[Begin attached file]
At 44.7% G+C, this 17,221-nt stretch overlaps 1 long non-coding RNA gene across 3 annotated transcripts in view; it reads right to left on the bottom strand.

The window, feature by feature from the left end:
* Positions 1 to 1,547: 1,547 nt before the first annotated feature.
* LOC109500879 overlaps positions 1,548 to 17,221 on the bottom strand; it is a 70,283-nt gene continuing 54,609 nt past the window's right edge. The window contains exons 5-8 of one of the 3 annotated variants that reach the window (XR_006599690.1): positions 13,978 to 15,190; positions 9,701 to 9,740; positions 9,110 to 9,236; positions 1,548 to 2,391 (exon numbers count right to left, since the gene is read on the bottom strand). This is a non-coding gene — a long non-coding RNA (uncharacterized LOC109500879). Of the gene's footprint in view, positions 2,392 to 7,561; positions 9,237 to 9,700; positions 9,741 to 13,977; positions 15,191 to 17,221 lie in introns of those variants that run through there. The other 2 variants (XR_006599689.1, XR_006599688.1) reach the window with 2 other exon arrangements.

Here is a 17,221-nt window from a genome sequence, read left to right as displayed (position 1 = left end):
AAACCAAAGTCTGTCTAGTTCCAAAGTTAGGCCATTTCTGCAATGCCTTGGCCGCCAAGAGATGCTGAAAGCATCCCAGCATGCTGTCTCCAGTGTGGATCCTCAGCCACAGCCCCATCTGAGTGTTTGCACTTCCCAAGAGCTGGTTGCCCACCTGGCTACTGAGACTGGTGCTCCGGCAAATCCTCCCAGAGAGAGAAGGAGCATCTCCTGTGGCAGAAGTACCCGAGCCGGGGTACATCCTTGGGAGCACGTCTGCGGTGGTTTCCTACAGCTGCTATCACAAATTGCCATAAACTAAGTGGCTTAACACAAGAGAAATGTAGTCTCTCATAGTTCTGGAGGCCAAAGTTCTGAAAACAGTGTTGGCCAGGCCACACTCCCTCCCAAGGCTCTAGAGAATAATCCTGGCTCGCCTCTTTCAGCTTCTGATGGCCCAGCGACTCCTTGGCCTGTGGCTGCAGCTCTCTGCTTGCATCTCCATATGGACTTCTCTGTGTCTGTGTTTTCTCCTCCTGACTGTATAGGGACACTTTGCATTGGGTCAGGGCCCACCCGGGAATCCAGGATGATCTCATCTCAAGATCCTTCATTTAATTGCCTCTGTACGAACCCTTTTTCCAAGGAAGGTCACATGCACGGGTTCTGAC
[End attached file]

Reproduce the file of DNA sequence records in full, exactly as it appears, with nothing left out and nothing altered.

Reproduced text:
At 44.7% G+C, this 17,221-nt stretch overlaps 1 long non-coding RNA gene across 3 annotated transcripts in view; it reads right to left on the bottom strand.

The window, feature by feature from the left end:
* Positions 1 to 1,547: 1,547 nt before the first annotated feature.
* LOC109500879 overlaps positions 1,548 to 17,221 on the bottom strand; it is a 70,283-nt gene continuing 54,609 nt past the window's right edge. The window contains exons 5-8 of one of the 3 annotated variants that reach the window (XR_006599690.1): positions 13,978 to 15,190; positions 9,701 to 9,740; positions 9,110 to 9,236; positions 1,548 to 2,391 (exon numbers count right to left, since the gene is read on the bottom strand). This is a non-coding gene — a long non-coding RNA (uncharacterized LOC109500879). Of the gene's footprint in view, positions 2,392 to 7,561; positions 9,237 to 9,700; positions 9,741 to 13,977; positions 15,191 to 17,221 lie in introns of those variants that run through there. The other 2 variants (XR_006599689.1, XR_006599688.1) reach the window with 2 other exon arrangements.

Here is a 17,221-nt window from a genome sequence, read left to right as displayed (position 1 = left end):
AAACCAAAGTCTGTCTAGTTCCAAAGTTAGGCCATTTCTGCAATGCCTTGGCCGCCAAGAGATGCTGAAAGCATCCCAGCATGCTGTCTCCAGTGTGGATCCTCAGCCACAGCCCCATCTGAGTGTTTGCACTTCCCAAGAGCTGGTTGCCCACCTGGCTACTGAGACTGGTGCTCCGGCAAATCCTCCCAGAGAGAGAAGGAGCATCTCCTGTGGCAGAAGTACCCGAGCCGGGGTACATCCTTGGGAGCACGTCTGCGGTGGTTTCCTACAGCTGCTATCACAAATTGCCATAAACTAAGTGGCTTAACACAAGAGAAATGTAGTCTCTCATAGTTCTGGAGGCCAAAGTTCTGAAAACAGTGTTGGCCAGGCCACACTCCCTCCCAAGGCTCTAGAGAATAATCCTGGCTCGCCTCTTTCAGCTTCTGATGGCCCAGCGACTCCTTGGCCTGTGGCTGCAGCTCTCTGCTTGCATCTCCATATGGACTTCTCTGTGTCTGTGTTTTCTCCTCCTGACTGTATAGGGACACTTTGCATTGGGTCAGGGCCCACCCGGGAATCCAGGATGATCTCATCTCAAGATCCTTCATTTAATTGCCTCTGTACGAACCCTTTTTCCAAGGAAGGTCACATGCACGGGTTCTGAC